Ana Carolina Caceres is on her way out to meet friends. Holding her mobile phone at an angle just above her head, the Brazilian youngster takes a quick picture and checks how she looks in the photo before she dashes out of the house.
Nothing unusual there. The 24-year-old is part of a generation of selfie-taking addicts. What is unusual is the spotlight in which Ms Caceres now finds herself. Brazil is battling to stem a sharp rise in the number of babies with microcephaly, a condition that means a smaller-than-normal head and likely brain developmental problems – something that Ms Caceres was born with. The attention of the world is trained on the microcephaly increase because of a suspected link with the Zika virus, which is currently spreading rapidly against the Americas and has the potential to spread further.
The attention – from around Brazil and beyond – is bittersweet for Ms Caceres, whose parents were warned by doctors that their newborn’s skull’s 27.4cm circumference was “smaller than average and she would never walk or talk, and had a slim chance of survival”. An average newborn’s head is around 33cm. “But I’m still here and doing more than anyone predicted,” said Ms Caceres who graduated with a degree in journalism last year and has penned a book about her life.
She says, while the suspected Zika link is awful, the publicity can only help those who have it in the longer term. “I’m heartbroken at how many children are being diagnosed with microcephaly, but at the same time... it’s all over the news,” she said.
The World Health Organisation (WHO) last week declared an international emergency over the spike in cases of microcephaly and Guillain-Barré syndrome, a rare condition in which the immune system attacks the nerves, which is also linked with the Zika virus. Brazil recorded 404 babies born with microcephaly and 3,670 suspected cases in the past three months. From 2010 to 2014, an average of 156 Brazilian babies a year were born with the condition.
For Ms Caceres, the condition has required a huge amount of medical attention. When she was nine days old, surgeons operated to remove 40 per cent of her skull in the frontal region, corrected a sunken forehead and a blocked nasal passage. She suffered two cardiac arrests on the operating table. After enduring five life-threatening surgeries to reshape and expand her skull and over a decade of breathing difficulties and seizures, Ms Caceres is proud of her normal size head. Her one limitation is to avoid falling over, as the brain mass in her forehead is protected only by skin.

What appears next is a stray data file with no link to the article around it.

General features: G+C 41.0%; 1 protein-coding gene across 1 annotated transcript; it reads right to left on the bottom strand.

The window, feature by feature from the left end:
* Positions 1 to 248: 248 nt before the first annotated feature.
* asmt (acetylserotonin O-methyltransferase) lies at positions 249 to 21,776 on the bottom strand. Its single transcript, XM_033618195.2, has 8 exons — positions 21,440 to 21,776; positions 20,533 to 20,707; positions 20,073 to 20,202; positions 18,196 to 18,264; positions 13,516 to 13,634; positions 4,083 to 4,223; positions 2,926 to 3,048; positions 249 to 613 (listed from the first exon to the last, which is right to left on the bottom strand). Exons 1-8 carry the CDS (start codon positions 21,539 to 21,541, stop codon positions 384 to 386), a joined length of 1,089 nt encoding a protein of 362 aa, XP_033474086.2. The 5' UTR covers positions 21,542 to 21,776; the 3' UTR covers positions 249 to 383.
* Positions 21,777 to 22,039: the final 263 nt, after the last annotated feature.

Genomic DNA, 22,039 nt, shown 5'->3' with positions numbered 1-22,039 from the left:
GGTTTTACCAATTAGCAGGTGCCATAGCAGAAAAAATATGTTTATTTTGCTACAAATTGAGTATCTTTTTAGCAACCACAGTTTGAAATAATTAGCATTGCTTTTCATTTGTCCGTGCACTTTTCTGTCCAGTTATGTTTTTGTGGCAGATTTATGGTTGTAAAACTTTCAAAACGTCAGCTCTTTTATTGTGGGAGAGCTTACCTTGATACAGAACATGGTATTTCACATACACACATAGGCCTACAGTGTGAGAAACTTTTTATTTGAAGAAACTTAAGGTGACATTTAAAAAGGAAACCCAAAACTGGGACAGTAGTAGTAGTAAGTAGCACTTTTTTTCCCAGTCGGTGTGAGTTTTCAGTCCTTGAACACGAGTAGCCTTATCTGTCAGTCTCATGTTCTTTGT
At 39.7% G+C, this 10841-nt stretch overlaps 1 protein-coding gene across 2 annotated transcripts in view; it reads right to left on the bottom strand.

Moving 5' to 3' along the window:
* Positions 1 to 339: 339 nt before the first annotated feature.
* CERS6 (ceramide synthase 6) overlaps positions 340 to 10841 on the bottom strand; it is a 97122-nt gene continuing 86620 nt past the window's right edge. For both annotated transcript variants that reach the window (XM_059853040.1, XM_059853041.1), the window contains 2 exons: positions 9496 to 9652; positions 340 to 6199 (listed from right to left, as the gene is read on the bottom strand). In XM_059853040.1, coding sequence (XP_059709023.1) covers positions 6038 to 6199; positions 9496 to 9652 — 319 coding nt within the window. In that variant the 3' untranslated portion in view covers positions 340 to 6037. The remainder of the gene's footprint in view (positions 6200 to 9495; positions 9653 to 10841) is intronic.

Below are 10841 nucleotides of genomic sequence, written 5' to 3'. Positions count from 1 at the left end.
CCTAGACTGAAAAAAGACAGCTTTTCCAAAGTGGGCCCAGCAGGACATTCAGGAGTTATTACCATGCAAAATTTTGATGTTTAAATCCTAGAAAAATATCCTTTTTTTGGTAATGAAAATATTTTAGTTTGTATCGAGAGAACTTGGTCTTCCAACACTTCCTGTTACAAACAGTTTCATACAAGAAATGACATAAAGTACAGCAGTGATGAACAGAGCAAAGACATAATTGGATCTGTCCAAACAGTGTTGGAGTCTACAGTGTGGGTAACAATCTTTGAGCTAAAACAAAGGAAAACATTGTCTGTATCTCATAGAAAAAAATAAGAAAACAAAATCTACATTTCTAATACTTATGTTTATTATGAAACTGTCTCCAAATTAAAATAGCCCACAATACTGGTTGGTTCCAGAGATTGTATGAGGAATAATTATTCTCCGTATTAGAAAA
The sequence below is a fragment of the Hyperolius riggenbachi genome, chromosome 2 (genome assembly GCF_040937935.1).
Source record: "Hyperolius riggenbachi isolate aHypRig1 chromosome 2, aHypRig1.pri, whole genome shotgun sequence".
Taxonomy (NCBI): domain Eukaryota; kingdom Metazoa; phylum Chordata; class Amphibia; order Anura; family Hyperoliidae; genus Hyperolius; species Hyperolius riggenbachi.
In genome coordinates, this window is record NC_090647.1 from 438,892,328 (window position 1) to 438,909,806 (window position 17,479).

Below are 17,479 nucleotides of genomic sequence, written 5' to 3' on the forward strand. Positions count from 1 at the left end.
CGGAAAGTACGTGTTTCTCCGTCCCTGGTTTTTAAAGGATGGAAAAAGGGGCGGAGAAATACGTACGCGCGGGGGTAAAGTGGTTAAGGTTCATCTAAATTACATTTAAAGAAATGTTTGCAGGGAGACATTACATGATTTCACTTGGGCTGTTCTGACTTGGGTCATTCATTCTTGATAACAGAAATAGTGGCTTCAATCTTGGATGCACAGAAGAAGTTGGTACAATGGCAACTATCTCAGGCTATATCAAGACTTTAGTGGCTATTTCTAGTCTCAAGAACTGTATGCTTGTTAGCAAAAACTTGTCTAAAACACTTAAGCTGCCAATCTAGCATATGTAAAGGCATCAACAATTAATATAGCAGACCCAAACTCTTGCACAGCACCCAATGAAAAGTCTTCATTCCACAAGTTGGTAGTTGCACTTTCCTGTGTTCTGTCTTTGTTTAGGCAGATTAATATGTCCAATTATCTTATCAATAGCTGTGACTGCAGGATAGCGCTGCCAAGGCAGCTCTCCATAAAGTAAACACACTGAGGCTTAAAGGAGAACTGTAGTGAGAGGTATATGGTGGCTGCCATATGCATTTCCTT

“I’ve been suffering on the side-lines all my life,” Ms Caceres said from Mato Grosso do Sul, in southern Brazil. “But now I’m able to tell millions of people that microcephaly is not the end of your world.”
As well as looking to make sure the authorities care for at-risk pregnant women, and ensure thorough research is carried out into the virus to establish unequivocally a scientific link with microcephaly, Brazil’s government has ramped up operations to stamp out Zika and the Aedes aegypti mosquito which carries it.
Battling the zika virus - in pictures
Battling the zika virus - in pictures
A worker of the Salvadorean Ministry of Health fumigates a house in Soyapango, 6 kilometers from San Salvador, El Salvador. Salvadorean authorities have began a three days campaign of fumigation to reduce the presence of the mosquito that transmit the Zika virus.
A Health Ministry employee fumigates a home against the Aedes aegypti mosquito to prevent the spread of the Zika virus in Soyapango, six km east of San Salvador. Health authorities have issued a national alert against the Aedes Aegypti mosquito, because of the link between the Zika virus and microcephaly and Guillain-BarrÈ Syndrome in foetuses.
AFP PHOTO/Marvin RECINOSMarvin RECINOS/AFP/Getty Images
A pediatric infectologist examines a two-months-old baby, who has microcephaly, on 26 January 2016 in Recife, Brazil.
A woman walks through the fumes as Health Ministry employee fumigate against the Aedes aegypti mosquito to prevent the spread of the Zika virus in Soyapango.
Marvin RECINOS/AFP/Getty Images
A health ministry employee sprays to eliminate breeding sites of the Aedes Aegypti mosquito, which transmits diseases such as the dengue, chicunguna and Zica viruses, in a Tegucigalpa cemetery on January 21, 2016. The medical school at the National Autonomous University of Honduras (UNAH) recommended that women in the country avoid getting pregnant for the time being due to the presence of the Zika virus. If a pregnant woman is infected by the virus, the baby could be born with microcephaly.
AFP PHOTO/Orlando SIERRA
A man walks away from his home with his son as health workers fumigates the Altos del Cerro neighbourhood as part of preventive measures against the Zika virus and other mosquito-borne diseases in Soyapango, El Salvador
A three-months-old, who has microcephaly, in Recife, Brazil.
A pregnant woman waits to be attended at the Maternal and Children's Hospital in Tegucigalpa. The medical school at the National Autonomous University of Honduras (UNAH) recommended that women in the country avoid getting pregnant for the time being due to the presence of the Zika virus. If a pregnant woman is infected by the virus, the baby could be born with microcephaly.